Let’s do some herb(s), man.

In General Information on October 22, 2010 at 2:08 pm

Two-state Solution: Oregano and Chives next to each other in peace.

Herbs and spices can be a daunting topic.


If herb and spice basics do not give you chilly bumps or make your heart pound, here is something for you:

Beyond its romantic value, I cannot make a good argument for growing your own herbs. Well, unless those herbs are going into a pesto, taboule, or other salad. Dried herbs from Penzeys are consistent in flavor and are so fresh that you will toss out the assortment of grocery store brands that have laid dormant on your shelf since the Carter administration.

Hello? Still here, eh?

Despite my early sentiments, I need to make a pitch for growing your own herbs.

It is easy. Most herbs grow well in temperate climates. In some parts of North America, you can grow herbs year round. An herb garden can fit on an apartment balcony or in a sunny window…even a “New Yawker” can be an urban farmer.

Rather than burdening you, fellow Phyne Dyners, with a litany of horticulture, I will direct you to our friend Web. Everything you want to know about growing herbs can be found on the Web.

Hello? Still here?

What is the primary rule for using herbs and spices?

Use enough of them.

Toss out those little shaker lids, grab a spoon, and put the stuff in the jar into the pot. It does not come any easier. If it is worth putting in food, it is worth tasting.

Here are some more rules for herbs and spices:

– Give that spice rack over the stove a quick death. Heat and moisture degrade the oils in herbs and spices. So why put them where you are sure to ruin them? Might as well try to keep fish fresh by stacking it in the cupboard.

– Try to add spices and delicate herbs toward the end of cooking. Again, heat and moisture degrade the oil. Add a little at the beginning (about 1/3 of the total amount); then add the rest when the food is cooked, but well before plating it.

– Herbs and spices are the soldiers of cooking. Do what every army does; keep your soldiers in the dark. I generally use mine so quickly that I can leave them in a dimly lit corner of my kitchen.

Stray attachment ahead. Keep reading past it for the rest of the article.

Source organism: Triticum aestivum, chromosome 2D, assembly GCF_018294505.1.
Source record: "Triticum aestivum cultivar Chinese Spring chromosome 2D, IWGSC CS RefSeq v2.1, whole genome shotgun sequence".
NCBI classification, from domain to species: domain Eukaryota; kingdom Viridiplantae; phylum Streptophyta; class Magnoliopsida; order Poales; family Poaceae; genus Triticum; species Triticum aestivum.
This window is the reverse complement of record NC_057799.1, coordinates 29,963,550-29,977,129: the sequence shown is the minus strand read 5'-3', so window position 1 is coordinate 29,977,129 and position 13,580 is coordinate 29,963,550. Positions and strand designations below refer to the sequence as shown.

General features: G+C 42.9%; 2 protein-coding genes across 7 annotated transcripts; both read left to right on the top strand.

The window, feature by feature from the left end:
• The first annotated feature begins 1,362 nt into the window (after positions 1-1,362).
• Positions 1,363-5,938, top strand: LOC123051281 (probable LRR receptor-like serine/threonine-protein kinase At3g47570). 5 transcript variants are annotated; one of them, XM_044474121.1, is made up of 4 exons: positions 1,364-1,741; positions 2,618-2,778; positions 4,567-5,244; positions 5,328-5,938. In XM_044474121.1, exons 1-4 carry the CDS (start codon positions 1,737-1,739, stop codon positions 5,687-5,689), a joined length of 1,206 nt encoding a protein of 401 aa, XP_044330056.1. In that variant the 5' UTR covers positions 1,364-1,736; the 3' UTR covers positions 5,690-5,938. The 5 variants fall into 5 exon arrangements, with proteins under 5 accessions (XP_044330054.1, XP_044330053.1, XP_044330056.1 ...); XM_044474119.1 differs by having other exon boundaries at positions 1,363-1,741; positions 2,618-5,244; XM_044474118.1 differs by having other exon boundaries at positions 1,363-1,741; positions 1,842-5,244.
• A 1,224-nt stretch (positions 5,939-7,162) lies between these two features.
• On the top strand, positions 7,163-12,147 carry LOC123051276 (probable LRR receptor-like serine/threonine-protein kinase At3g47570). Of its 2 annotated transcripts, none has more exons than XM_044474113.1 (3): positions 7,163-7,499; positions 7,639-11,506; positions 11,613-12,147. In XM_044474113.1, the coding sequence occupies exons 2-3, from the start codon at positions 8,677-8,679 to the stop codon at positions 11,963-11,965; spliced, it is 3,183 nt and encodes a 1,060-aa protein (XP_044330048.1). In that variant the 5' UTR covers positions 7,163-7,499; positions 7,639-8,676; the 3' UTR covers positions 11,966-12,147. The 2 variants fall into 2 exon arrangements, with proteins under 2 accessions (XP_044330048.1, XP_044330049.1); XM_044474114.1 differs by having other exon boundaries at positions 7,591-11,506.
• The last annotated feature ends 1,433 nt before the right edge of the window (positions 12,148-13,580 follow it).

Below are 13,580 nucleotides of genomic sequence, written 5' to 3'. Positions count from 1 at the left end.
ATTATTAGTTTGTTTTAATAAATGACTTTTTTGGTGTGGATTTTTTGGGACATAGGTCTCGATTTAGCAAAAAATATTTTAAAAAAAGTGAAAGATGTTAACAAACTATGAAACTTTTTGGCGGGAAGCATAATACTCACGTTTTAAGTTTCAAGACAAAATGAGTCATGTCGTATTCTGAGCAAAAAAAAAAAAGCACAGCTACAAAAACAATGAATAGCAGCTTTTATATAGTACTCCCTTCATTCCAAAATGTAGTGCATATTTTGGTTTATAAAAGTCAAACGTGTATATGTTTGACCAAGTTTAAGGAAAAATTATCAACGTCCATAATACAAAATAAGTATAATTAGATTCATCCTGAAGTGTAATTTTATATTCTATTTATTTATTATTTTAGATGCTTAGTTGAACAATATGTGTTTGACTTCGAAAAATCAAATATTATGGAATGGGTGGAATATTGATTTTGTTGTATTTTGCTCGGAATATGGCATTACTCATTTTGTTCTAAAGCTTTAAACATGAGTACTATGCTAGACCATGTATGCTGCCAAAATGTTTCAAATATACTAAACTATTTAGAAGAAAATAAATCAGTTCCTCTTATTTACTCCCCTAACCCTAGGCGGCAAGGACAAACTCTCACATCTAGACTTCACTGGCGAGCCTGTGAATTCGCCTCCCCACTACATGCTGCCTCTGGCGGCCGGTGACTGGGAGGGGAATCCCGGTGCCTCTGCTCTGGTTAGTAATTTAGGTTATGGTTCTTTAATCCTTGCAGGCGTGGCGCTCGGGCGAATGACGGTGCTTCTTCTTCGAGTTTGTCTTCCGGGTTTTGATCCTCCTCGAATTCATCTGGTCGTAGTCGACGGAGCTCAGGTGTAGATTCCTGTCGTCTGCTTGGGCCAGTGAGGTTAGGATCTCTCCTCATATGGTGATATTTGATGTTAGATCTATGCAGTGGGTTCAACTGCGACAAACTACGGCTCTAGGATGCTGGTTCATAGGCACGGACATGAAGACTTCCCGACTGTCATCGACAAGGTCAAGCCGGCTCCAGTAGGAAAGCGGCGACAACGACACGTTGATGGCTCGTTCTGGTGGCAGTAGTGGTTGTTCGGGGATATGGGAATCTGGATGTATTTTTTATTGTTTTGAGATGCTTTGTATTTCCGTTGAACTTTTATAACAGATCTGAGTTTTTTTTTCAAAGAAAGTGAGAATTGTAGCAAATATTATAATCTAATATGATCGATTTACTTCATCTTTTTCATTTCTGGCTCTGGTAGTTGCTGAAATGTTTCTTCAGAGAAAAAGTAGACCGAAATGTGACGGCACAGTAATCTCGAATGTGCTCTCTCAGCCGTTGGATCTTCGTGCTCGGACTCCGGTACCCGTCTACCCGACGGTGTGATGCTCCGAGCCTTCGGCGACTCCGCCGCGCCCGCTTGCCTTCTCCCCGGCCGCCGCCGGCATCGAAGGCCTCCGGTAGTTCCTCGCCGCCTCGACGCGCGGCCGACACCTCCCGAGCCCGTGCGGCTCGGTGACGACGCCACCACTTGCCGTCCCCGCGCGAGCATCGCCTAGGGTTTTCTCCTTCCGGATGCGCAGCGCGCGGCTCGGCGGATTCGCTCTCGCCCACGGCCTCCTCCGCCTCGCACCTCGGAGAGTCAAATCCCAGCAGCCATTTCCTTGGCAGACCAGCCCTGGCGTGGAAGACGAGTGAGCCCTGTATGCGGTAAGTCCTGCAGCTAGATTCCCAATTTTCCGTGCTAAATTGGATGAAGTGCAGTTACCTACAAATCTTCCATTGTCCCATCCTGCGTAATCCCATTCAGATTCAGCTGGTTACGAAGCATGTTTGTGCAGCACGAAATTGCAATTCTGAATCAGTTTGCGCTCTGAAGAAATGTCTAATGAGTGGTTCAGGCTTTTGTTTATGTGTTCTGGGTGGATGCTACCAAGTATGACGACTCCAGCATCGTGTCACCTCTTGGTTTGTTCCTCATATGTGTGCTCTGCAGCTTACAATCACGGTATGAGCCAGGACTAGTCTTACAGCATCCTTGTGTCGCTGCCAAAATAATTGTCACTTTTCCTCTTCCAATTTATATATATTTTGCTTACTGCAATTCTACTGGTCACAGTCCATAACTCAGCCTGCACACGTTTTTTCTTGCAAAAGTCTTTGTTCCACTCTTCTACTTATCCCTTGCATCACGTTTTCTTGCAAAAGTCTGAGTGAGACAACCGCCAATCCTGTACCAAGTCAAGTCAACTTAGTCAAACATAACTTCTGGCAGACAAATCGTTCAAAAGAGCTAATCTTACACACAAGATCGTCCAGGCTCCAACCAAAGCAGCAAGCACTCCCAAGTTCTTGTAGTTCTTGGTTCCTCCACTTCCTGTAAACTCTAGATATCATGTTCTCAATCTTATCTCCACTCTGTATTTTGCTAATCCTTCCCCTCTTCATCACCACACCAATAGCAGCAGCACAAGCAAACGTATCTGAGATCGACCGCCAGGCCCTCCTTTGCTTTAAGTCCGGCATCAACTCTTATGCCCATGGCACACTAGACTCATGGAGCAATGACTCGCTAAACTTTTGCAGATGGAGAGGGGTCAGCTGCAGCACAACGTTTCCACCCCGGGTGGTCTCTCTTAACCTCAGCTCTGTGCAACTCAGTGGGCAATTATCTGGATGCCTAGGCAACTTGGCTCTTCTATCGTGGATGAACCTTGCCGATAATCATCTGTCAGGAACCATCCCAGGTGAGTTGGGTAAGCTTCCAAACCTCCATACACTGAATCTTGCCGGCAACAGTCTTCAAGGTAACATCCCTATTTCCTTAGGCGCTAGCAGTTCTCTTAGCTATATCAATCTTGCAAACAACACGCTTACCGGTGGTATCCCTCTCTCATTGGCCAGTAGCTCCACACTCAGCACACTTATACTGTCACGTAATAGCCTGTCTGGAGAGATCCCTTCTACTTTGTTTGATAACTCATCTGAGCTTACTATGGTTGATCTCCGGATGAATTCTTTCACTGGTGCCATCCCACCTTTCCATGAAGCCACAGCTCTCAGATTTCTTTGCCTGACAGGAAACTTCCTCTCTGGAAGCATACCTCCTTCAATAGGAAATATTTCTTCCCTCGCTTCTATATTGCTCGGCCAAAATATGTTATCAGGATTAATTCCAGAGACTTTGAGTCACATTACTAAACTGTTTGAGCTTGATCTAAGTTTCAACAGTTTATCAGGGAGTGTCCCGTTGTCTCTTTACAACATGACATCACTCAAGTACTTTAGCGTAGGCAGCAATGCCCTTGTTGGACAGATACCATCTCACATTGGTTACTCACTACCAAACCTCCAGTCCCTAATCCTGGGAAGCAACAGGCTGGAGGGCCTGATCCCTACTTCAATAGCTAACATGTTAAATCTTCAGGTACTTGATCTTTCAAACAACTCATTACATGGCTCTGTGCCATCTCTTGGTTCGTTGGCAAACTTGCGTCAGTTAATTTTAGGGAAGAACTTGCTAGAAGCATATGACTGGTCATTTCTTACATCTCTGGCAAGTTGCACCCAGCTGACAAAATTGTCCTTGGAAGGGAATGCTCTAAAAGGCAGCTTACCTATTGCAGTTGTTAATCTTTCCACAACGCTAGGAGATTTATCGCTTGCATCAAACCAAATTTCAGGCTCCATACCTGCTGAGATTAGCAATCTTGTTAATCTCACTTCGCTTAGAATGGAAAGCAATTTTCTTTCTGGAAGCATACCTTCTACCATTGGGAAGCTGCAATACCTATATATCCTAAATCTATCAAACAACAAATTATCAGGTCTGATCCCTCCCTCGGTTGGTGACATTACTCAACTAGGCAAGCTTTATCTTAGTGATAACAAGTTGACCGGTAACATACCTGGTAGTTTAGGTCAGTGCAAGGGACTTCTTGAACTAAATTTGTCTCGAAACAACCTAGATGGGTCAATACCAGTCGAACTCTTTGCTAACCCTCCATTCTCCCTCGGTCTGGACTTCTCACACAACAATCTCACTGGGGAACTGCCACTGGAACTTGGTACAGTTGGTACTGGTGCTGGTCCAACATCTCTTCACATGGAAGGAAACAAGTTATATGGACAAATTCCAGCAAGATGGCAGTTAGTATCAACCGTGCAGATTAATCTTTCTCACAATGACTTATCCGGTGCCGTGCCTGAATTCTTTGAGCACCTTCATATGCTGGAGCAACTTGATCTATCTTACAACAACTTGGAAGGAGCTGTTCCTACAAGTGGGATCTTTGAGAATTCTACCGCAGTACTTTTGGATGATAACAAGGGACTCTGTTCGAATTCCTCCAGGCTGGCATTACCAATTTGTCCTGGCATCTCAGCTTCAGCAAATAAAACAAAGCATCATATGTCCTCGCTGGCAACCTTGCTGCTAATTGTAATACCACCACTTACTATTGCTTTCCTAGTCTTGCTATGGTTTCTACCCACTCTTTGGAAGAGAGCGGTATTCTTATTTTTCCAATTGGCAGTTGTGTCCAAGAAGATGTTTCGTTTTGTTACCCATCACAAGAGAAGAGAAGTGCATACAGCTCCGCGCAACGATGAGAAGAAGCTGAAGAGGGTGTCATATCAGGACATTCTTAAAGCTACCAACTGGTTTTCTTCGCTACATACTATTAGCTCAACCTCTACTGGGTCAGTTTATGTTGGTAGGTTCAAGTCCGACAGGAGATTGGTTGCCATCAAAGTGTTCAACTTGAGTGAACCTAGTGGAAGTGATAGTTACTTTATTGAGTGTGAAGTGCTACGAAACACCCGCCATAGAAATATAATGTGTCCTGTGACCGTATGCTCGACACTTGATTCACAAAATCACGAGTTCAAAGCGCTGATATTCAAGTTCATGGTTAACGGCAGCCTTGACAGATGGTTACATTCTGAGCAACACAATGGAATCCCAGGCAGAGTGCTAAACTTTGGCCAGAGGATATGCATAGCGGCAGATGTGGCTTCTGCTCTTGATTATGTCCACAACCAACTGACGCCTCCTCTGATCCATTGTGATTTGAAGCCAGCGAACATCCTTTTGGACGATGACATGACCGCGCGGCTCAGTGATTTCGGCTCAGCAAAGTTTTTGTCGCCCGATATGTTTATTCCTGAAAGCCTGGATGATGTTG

– Buy only enough of an herb or spice to last 2-4 months. Sure it is more expensive to buy small quantities. But it is also expensive when you need to add more of an old spice or herb because the oils in them have evaporated or gone rancid.

– This is Phyne Dyning, so experiment. Instead of cinnamon on squash, try cumin. Okay, you may want to inhibit your experimental nature if you are cooking a forty-dollar lamb roast. But try this: Cut off a bit of that expensive lamb roast, dab your experimental herbs and seasoning mixtures on it, and pop it into the microwave to fully cook it. Now, taste. Like it? Go for it on the roast.

– When adding herbs or spices, wait a few minutes; season with a bit of salt and pepper, and taste. Flavors do not fully develop for several minutes. Taste again and adjust before plating.

– Invest in a mortar and pestle. Play “Ye olde-tyme apothecary” and mix up some blends. You can stick with “Italian”, “Cajun”, and “Mexican” for a while. But do not be afraid to mix cultures. Beans are a big part of Middle Eastern cooking and beans are a big part of Mexican cooking. Try some Mexican epizote in your fava bean stew. (PHUN PHACT: Cumin originated in Egypt. The Moors took it to Spain. The Spaniards took it to the Aztecs. The Aztecs took it to Taco Johns.)

We will talk more herb-talk again soon. Shabbat is upon me and I need to get cooking.

Let’s eat!


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